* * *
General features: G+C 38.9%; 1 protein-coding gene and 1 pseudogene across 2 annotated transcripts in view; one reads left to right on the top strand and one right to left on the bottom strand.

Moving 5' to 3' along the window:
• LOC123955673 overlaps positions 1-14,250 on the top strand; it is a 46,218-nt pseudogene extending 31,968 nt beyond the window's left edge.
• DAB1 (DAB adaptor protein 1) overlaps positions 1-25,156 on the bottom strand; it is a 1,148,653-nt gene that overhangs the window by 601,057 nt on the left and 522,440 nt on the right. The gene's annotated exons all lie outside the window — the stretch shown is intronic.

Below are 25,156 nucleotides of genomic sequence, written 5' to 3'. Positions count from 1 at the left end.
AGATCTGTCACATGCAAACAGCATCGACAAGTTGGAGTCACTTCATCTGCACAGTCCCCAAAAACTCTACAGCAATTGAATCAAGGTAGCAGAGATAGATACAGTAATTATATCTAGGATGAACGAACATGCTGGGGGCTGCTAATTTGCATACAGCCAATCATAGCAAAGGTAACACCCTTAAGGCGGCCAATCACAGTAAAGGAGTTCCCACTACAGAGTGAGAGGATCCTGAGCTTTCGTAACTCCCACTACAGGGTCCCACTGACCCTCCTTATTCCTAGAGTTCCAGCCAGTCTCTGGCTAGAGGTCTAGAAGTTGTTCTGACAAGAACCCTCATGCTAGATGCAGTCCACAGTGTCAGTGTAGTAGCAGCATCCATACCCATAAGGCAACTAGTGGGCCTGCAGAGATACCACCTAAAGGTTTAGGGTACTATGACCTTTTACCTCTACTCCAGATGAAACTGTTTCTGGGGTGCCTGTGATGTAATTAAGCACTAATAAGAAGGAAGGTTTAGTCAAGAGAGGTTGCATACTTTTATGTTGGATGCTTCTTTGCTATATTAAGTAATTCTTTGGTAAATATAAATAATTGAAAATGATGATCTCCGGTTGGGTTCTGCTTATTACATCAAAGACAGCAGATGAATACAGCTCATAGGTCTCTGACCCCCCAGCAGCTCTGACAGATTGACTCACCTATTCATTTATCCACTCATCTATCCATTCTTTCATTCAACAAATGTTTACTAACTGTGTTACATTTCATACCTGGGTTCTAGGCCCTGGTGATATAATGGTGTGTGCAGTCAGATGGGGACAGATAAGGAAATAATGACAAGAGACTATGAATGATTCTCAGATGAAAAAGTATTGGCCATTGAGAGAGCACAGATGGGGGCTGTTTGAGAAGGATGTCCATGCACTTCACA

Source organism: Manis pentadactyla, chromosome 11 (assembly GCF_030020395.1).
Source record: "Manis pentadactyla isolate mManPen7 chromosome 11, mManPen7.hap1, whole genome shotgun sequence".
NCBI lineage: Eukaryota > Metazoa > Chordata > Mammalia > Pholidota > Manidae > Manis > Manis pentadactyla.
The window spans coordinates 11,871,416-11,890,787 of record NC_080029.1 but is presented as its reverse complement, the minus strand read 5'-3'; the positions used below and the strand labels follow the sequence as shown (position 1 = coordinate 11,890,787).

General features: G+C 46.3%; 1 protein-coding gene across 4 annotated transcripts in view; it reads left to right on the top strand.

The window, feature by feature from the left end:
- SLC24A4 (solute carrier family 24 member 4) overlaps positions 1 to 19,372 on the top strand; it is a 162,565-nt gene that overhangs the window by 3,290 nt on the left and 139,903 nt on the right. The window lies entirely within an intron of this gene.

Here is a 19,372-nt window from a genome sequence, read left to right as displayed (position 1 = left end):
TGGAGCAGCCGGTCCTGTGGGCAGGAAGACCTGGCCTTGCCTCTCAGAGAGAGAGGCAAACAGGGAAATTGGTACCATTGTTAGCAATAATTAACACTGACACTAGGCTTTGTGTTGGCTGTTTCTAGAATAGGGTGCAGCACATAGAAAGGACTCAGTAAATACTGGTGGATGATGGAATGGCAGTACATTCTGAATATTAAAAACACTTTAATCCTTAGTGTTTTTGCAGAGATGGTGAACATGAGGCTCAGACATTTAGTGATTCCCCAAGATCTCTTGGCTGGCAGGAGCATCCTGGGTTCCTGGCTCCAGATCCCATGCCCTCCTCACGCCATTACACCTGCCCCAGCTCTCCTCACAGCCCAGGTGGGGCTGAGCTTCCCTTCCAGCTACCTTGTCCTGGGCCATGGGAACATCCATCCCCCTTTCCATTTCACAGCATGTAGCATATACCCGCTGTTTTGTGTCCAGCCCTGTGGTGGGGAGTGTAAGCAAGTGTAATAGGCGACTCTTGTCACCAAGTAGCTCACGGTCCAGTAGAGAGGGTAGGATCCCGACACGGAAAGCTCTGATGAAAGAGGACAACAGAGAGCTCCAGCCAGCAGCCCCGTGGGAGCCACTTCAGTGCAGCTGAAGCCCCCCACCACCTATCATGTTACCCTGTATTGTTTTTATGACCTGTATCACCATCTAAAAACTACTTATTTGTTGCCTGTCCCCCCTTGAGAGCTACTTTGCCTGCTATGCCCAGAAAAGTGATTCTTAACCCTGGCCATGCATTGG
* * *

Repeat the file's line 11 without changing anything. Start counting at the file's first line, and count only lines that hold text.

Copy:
General features: G+C 46.3%; 1 protein-coding gene across 4 annotated transcripts in view; it reads left to right on the top strand.